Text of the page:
Food & Drink

Laos Has Reopened Its Tranquil Towns to Travelers With No Restrictions

You know you’ve missed lullaby-beautiful Luang Prabang, cafe culture Vientiane, and all the spicy food and welcoming culture in between. Here’s what you need to know to visit now. (Hint: not much!)

Sunset at Song River, Vang Vieng, Laos

Sunset at Song River, Vang Vieng, Laos. Photo by Oatfeelgood/Getty Images Pro/Canva

By Jason Rolan

May 18, 2022

LAOS, THE QUIET HEART of Southeast Asia, keeps a low profile. And for the last two years during the pandemic, it was especially off the radar – until recently surprising the world by declaring its borders reopened again. Anyone who wants to escape on a pleasant stroll through UNESCO-protected Luang Prabang, a rejuvenating trek alongside elephants in the lush jungle, a smooth glide through rugged karst landscapes in the new high-speed train, or simply via a relaxing Beerlao at sunset on the Mekong is now welcome – just bring your vaccination card.

In a great regional reopening, Laos is the final piece in the Southeast Asian puzzle welcome back travel, meaning all international borders and airports are open with e-visas (laoevisa.gov.la) and visas-on-arrival for most nationalities in place, exactly as before. Fully vaccinated travelers can simply show a vaccination card and then roam about the country. Unvaccinated or partially vaccinated travelers over 12 years old can show a rapid ATK test result issued within 48 hours of departure to Laos. 

Tad Sae Waterfall, Laos reopened
Tad Sae Waterfall, Laos. Photo by Mediatrix Nathalia/Getty Images/Canva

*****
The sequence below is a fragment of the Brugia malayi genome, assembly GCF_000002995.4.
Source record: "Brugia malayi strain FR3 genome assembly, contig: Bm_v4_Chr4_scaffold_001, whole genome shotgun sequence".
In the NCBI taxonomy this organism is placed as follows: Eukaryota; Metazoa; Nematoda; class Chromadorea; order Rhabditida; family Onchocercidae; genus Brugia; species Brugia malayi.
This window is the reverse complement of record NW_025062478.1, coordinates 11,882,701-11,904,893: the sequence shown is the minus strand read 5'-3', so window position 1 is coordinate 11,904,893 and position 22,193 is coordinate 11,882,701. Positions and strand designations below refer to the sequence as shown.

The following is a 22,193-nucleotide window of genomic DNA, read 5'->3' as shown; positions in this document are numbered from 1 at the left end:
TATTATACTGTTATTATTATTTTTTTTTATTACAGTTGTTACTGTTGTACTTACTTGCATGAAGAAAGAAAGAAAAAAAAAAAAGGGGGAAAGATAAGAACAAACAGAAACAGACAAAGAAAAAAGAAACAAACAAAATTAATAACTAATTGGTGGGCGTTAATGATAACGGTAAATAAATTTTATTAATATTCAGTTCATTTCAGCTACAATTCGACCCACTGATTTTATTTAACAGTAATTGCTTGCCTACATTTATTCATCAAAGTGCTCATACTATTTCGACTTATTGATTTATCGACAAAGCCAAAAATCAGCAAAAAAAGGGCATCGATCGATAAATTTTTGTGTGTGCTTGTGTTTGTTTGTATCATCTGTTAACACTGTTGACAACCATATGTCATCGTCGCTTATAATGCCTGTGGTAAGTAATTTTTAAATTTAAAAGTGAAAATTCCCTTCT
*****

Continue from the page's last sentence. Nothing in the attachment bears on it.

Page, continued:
As of this writing, travelers may enter overland from any border or fly directly from Hanoi, Seoul, Singapore, or Bangkok to the vibrant capital of Vientiane, while the industry scrambles to ratchet up services to the former royal capital of Luang Prabang, too, in the near future. The government, meanwhile, has created a new health and hygiene certification program for the hospitality sector called LaoSafe.

With that in mind, allow us to summarize all the great things to see, do, eat and drink in newly reopened Laos – some old favorites we’ve been missing, some amazing new experiences we can’t wait to try.

Vientiane, the littlest capital

Tacos at Bacan Cafe Laos reopened
Courtesy of Bacan Cafe

The French colonial influence still hums in the background of Asia’s smallest capital, especially its cafe culture replete with artisanal Lao roasts and delicious pastries. New stars of Vientiane’s robust culinary scene are cosmopolitan French-Asian fusion Metisse, and colorful Chilean Bacan Cafe, featuring the country’s best tacos. For a nightcap, 525 has a full drinks menu and creative tapas in the garden of a heritage home, and Gallery38 serves up posh speakeasy vibes above a nondescript liquor store. Work off the hangover with a breath of fresh air at nearby Nam Pien Yorla Pa, which offers ziplining and canopy walks through a protected forest, as well as modern cabins with floor-to-ceiling windows to enjoy nature in comfort.

Speedier travel

Laos-China Raiway's Business Class Laos reopened
Laos-China Raiway’s Business Class. Courtesy of Laos-China Raiway.